Our understanding of the biological mechanisms that regulate cancer metastasis are poorly understood, in part, because of the lack of relevant and high-throughput assay systems that allow for the efficient study of the myriad of parameters involved. These parameters include not just the cancer cells, but the microenvironment the cancer cells encounter at various steps in the metastatic cascade. For example, in order to metastasize, cancer cells must leave the primary tumor and navigate the circulatory system via intravasation and extravasation (into and out of blood vessels). This occurs amidst a complex environment consisting of different interacting cell types that likely effect and regulate invasion/intravasation and extravasation/colonization. Here we propose to develop an in vitro high throughput model of intravasation and extravasation that incorporates several essential structure/function relationships found in vivo. Further, we will validate the in vitro assay with a in vivo mouse model and a microarray of human tissue samples from primary and metastatic mammary tumors. We will use novel micro fabrication methods (e.g. viscous fingering) to create high-throughput arrays of micro vessels (e.g. endothelial lined lumens created within extracellular matrix). The assay platform integrates microfluidics and multiple cell type 3D culture to provide an automated system for identifying the effectors of intravasation and extravasation - two key steps in the metastatic cascade. Finally, we will apply the assay platform to perform a discovery-based screen of the microenvironmental factors suspected to influence breast cancer metastasis. The screening-based approach uniquely enabled by our approach will likely discover new targets for therapeutic intervention that would have been missed in traditional approaches which don't allow an examination of the complex interactions between cancer cells, stromal cells and the extracellular matrix.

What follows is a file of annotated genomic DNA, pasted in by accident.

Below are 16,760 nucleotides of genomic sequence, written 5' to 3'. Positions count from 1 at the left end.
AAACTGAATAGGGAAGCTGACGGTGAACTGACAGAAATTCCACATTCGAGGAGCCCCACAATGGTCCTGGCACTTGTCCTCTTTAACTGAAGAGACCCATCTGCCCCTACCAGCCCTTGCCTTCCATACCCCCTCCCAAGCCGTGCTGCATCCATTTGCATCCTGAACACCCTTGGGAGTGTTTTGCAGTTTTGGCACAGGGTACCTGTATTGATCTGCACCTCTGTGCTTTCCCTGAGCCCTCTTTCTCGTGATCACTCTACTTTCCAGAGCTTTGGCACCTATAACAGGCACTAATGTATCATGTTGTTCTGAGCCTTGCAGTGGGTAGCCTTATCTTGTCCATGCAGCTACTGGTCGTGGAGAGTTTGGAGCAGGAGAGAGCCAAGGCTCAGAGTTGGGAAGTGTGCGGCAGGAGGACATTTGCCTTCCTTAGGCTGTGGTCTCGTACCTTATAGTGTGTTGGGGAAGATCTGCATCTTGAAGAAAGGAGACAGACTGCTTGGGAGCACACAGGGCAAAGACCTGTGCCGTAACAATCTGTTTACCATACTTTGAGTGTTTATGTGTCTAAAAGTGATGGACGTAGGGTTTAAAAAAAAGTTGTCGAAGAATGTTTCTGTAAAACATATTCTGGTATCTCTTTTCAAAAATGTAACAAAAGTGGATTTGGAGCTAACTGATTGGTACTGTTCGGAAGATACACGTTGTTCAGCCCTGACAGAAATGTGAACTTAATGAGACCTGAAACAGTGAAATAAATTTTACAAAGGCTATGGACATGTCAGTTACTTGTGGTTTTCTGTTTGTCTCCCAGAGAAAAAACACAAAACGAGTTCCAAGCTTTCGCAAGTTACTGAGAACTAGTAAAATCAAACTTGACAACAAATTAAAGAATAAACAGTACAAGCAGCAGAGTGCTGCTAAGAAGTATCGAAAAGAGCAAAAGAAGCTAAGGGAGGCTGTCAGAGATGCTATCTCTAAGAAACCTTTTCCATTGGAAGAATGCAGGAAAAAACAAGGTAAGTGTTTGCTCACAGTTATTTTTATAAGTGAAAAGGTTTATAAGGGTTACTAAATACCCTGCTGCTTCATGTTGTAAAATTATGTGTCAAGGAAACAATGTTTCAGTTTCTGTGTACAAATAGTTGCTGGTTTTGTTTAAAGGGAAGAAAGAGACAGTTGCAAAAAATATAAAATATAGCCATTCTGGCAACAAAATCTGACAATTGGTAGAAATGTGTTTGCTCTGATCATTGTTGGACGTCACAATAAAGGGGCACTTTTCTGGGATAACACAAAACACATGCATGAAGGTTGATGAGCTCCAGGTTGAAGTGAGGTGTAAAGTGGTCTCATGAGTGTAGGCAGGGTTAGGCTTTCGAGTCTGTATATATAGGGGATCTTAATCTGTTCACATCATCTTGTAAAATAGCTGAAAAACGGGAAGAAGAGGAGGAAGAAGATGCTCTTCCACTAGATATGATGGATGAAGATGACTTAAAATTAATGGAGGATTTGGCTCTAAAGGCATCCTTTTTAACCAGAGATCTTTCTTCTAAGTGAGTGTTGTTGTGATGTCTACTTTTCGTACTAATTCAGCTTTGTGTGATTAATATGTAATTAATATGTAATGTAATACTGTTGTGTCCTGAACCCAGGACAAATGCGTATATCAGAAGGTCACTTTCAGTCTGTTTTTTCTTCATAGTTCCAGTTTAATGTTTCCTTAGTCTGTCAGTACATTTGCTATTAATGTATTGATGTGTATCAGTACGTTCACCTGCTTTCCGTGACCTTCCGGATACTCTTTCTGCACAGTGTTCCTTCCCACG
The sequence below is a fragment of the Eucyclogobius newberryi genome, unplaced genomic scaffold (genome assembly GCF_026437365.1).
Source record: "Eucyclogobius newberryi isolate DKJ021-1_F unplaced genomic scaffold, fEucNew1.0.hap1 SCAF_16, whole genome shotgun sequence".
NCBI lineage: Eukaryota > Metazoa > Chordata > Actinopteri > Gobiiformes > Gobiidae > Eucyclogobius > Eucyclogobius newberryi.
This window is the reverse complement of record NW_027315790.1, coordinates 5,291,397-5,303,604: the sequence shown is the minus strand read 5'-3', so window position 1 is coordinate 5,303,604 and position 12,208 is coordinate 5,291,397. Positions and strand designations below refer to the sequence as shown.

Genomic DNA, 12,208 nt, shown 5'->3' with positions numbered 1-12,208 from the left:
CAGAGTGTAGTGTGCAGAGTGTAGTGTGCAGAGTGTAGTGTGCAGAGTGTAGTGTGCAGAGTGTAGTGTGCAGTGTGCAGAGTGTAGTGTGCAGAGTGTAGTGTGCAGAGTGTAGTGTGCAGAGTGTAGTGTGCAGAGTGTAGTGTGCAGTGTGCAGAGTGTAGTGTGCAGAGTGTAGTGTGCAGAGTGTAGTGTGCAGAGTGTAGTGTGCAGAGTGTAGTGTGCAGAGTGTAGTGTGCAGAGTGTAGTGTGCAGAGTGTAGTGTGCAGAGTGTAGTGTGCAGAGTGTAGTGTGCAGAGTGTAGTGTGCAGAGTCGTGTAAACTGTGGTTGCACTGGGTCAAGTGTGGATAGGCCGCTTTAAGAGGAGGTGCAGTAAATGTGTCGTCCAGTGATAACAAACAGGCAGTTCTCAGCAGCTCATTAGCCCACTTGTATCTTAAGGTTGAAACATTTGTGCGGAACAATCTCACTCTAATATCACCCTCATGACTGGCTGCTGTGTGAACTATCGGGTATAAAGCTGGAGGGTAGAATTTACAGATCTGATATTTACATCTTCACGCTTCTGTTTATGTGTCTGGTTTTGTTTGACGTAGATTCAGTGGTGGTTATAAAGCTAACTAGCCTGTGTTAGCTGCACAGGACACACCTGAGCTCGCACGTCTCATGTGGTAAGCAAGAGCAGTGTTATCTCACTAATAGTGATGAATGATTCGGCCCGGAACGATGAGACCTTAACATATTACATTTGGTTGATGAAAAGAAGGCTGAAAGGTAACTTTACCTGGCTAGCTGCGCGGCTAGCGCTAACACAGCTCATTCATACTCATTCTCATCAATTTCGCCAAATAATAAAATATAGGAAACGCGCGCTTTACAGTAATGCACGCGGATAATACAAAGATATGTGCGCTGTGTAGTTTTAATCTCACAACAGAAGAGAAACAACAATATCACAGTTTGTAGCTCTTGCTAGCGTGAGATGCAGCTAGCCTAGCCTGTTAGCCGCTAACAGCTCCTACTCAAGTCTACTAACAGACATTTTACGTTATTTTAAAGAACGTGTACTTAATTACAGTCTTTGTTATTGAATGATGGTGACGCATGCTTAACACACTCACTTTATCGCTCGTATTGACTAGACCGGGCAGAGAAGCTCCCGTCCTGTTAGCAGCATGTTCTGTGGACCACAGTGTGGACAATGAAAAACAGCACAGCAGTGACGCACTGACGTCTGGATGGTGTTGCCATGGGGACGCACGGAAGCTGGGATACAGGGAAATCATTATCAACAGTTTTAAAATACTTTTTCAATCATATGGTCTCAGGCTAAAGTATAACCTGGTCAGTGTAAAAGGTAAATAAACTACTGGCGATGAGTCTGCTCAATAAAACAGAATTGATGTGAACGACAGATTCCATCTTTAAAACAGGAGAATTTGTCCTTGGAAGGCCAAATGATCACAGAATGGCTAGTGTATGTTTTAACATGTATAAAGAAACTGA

Public Health Relevance

By employing microengineering technologies and leveraging dominant surface tension forces at micrometer dimensions, new experimental systems that more closely model tissues in the body can be designed and applied to improve our ability to study cancer metastasis. These advanced systems will be useful and efficient for acquiring more knowledge and deeper understanding of how and why cancer tumors spread to other locations in the body, and will ultimately help scientists discover new drugs and therapies for improving the long-term health of individuals diagnosed with cancer.

National Institute of Health (NIH)
National Cancer Institute (NCI)
Research Project (R01)
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Instrumentation and Systems Development Study Section (ISD)
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Woodhouse, Elizabeth
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University of Wisconsin Madison
Biomedical Engineering
Schools of Engineering
United States
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